The oil production from Riviera dei Fiori is derived from one type of olive cultivar. The olive groves, found at an altitude between sea level and 600 metres, give a good yeald, starting in November and continuing throughout winter. In the better seasons, olives as late as April and May. The cultivar produces a fruit which, when mature, is a purply black colour and weighs, on average, around 2 grams. In the Riviera dei Fiori, the olives are preserved in brine to be used for table consumption and for the preparation of some Ligurian dishes such as “Sardenaira” (a local pizza slice – translator’s note), Focaccia, Liguria style rabbit, olive paste and numerous others, and naturally it is also made into traditional top quality oil. This oil has a golden light straw yellow colour with pleasant fruity taste in freshly squeezed extra virgin oils, delicate with a hint of sweetness. Its unique and smooth taste makes it an ideal accompaniment to Mediterranean and fish dishes. Extra-virgin olive oil of the Taggiasca variety is a “good”, saturated and necessary fat, and it ensures vitamin absorption. It is highly digestible and is rich in “good” cholesterol, thus it protects against atherosclerosis. This oil must be kept at a stable temperature, away from light and humidity: unlike wine, oil doesn’t improve with age. Our extra virgin olive oil keeps for a long time, but no longer than two years even when kept under optimal conditions.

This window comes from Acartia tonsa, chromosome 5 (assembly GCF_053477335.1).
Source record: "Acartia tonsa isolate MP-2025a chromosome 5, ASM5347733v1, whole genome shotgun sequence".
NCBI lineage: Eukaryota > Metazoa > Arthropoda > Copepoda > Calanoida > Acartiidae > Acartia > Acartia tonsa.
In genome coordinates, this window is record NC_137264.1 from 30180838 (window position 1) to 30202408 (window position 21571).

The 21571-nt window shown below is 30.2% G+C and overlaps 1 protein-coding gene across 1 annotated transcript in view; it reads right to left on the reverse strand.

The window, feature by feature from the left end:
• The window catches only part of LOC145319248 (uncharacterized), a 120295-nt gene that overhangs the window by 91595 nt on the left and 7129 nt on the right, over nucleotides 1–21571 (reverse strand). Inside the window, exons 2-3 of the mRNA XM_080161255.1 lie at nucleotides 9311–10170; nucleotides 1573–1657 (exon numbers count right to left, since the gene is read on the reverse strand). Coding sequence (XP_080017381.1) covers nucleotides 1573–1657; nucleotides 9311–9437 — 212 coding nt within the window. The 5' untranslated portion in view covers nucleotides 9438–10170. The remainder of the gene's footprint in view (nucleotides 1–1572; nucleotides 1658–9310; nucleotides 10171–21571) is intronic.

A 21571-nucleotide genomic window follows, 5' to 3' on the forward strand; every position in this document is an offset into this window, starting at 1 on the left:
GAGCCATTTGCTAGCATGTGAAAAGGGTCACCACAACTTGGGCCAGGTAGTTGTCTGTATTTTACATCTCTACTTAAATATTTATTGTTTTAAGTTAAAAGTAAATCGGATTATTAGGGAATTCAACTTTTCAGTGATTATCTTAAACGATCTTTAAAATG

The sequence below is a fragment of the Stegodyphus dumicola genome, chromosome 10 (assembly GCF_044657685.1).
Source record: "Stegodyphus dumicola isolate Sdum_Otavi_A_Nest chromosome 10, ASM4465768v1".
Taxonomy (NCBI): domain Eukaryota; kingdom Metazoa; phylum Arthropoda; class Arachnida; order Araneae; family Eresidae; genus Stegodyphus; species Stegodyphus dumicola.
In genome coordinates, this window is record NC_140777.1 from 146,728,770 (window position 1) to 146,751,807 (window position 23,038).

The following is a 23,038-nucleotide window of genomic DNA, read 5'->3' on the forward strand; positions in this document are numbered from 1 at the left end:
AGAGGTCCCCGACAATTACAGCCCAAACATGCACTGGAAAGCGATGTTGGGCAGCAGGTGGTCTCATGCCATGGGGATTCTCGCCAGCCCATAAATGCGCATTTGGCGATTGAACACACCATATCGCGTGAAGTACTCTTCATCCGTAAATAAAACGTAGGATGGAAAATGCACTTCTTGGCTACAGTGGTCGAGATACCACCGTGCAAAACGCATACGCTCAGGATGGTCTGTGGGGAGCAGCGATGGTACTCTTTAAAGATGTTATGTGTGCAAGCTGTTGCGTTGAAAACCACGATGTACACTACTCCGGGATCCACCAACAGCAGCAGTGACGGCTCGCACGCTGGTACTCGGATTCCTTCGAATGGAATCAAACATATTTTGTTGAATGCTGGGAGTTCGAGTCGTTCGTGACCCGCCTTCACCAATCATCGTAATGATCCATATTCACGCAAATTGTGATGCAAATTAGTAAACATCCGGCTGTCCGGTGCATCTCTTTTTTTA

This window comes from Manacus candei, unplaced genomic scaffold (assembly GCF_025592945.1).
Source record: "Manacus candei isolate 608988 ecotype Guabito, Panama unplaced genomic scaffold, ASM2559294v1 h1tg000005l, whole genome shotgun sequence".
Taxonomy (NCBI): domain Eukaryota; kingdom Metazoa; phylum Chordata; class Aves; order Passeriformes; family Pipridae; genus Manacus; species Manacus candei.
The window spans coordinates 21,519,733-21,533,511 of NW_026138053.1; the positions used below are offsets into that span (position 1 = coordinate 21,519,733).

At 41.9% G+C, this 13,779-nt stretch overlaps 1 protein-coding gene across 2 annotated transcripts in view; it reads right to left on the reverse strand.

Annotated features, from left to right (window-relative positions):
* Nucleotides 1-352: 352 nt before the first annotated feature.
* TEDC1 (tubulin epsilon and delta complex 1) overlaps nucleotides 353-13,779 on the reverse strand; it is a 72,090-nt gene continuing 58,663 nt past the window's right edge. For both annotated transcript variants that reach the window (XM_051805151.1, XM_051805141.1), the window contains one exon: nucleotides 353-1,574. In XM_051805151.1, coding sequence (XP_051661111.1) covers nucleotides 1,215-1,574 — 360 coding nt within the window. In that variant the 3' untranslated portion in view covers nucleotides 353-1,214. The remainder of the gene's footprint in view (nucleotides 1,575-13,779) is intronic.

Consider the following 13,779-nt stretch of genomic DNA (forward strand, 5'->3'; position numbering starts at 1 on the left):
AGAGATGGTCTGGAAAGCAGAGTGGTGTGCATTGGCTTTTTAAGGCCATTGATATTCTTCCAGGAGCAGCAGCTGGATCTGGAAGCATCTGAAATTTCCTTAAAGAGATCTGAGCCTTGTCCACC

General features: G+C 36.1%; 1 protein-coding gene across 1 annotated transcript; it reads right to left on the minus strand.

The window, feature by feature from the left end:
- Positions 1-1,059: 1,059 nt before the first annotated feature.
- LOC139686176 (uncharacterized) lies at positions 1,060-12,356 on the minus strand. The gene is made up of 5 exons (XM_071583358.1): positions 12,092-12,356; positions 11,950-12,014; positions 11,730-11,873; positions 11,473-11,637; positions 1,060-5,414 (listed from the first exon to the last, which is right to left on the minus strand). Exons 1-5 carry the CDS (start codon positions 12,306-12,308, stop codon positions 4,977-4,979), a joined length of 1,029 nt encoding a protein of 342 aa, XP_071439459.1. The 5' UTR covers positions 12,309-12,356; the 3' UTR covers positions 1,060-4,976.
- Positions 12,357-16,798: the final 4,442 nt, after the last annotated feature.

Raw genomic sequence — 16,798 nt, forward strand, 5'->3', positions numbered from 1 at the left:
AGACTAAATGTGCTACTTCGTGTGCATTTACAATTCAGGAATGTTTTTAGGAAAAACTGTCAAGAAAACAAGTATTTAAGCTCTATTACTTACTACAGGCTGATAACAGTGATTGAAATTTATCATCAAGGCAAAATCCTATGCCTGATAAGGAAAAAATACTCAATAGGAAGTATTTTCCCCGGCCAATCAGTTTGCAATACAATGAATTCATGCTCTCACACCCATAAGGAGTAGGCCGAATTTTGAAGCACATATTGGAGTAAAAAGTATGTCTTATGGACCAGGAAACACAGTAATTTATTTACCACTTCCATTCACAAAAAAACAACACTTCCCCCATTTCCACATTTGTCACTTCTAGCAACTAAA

A HISTORY OF TAGGIASCA OLIVE GROWING
Nowadays Western Liguria appears as a veritable “forest of olives” growing in all the valleys at low to medium altitude, the result of gigantic efforts to turn steep land into terraced fields.
Ligurian have known the olive tree since ancient times and historical sources lead us to believe that the early cultivation may be due to their relationship with Greeks in Marseille (600 to 400 B.C.e.) and later Roman colonization, particularly in Eastern Ligurian. During the Early Middle Ages ther emerged a Western Ligurian cultivar called “Taggiasca”. However, the olive tree was of so little importance for such a long time in comparison to other crops such as grapes, fruit, or other sown plants, that it hardly got a mention even in the town’s Statutes. After the Fourteenth century, however, due to adverse climatic and economic conditions, the planting of olive trees began in earnest, gaining ground from grapes and even woods and reaching its greatest expansion in the Ninenteenth century. Dozens of oil presses “a sangue” (blood powered, that is, driven by animals) and water powered were built. Olives were exploited every way, even the dregs, to produce oil for lamps and soap, while sansa (what is left after treatment in the oil press) makes an excellent fluel. The locals developed great knowledge and commercial skills related to olive trees and olive oil, achieving a cultural dimension which has reached the rest of the world.